Report: Syrians treated in Israel carrying resistant bacteria

Study shows nearly 80% of Syrian children brought for treatment in Israel are carriers of bacteria resistant to antibiotics.

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Shimon Cohen,

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FLASH90

A study conducted at the Galilee Medical Center of Syrian civilians treated by Israel during the Syrian civil war shows a disturbing prevalence of antibiotic-resistant bacteria among those brought for treatment.

According to a report published in the Israel Medical Association’s newsletter, Refuah, the Galilee Medical Center study shows that 78% of Syrian children who were brought to the center for treatment were carrying bacteria resistant to antibiotics.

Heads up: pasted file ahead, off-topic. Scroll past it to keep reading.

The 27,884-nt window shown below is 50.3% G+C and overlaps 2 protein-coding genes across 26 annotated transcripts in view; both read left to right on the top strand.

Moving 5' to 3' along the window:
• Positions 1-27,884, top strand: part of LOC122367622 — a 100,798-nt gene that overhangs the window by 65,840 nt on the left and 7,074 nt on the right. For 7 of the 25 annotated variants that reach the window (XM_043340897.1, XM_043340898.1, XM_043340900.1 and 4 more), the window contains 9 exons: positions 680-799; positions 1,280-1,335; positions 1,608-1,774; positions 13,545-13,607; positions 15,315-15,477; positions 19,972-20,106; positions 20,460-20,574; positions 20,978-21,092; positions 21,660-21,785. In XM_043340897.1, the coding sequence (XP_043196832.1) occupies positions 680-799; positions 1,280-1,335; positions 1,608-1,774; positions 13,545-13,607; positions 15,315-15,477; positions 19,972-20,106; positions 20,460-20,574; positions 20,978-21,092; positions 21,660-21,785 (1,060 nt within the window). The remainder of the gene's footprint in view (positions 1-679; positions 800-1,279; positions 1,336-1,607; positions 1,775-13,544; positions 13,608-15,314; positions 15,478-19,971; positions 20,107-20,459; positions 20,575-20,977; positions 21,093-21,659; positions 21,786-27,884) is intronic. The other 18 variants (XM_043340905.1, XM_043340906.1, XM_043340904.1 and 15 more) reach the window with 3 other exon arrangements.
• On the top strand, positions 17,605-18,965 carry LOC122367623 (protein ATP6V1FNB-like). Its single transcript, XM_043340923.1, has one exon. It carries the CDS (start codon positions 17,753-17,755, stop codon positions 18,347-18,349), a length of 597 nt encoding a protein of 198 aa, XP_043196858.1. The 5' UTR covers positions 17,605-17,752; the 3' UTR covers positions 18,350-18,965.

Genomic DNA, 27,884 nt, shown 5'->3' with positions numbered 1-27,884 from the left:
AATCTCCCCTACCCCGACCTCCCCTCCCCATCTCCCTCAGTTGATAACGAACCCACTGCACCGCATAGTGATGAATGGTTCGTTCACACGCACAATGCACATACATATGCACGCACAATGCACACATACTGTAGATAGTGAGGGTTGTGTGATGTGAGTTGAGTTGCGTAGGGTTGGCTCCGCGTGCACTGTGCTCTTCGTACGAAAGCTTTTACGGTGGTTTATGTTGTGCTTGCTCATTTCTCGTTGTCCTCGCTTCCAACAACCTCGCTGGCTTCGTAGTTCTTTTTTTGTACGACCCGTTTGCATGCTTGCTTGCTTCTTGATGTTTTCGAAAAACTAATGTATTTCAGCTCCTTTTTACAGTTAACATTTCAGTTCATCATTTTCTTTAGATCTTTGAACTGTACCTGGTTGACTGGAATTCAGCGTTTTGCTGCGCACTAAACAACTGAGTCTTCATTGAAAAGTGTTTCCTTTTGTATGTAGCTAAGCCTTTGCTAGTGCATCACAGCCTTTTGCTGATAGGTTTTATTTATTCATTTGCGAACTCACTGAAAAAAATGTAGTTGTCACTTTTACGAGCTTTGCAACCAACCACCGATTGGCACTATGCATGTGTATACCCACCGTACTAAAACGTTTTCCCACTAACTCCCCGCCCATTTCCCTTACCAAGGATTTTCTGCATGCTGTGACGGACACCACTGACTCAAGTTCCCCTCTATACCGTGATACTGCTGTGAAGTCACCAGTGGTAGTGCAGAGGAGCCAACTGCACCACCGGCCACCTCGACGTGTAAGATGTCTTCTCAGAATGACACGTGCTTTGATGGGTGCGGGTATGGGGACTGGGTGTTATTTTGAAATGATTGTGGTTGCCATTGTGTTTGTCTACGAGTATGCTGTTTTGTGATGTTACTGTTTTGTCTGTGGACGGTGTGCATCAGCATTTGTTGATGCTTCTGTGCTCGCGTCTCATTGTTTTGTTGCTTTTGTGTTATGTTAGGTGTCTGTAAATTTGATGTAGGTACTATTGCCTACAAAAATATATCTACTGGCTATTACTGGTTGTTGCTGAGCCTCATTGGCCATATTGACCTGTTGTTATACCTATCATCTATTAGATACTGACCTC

Because of the rise in the number of children from Syria carrying infectious diseases, hospital officials have taken the precaution of placing all newly arriving Syrian children in quarantine until medical examinations on them are complete. All new arrivals also receive tetanus vaccinations.

A total of 47 Syrian children have been treated at the Galilee Medical Center, the Refuah report noted, with 37 of them testing positive for bacteria resistant to antibiotics.

The report added that the “rate of carriers of antibiotic-resistant bacteria” among the Syrian children was “extremely high” in comparison to the number of carriers among Israeli children treated at the same hospital.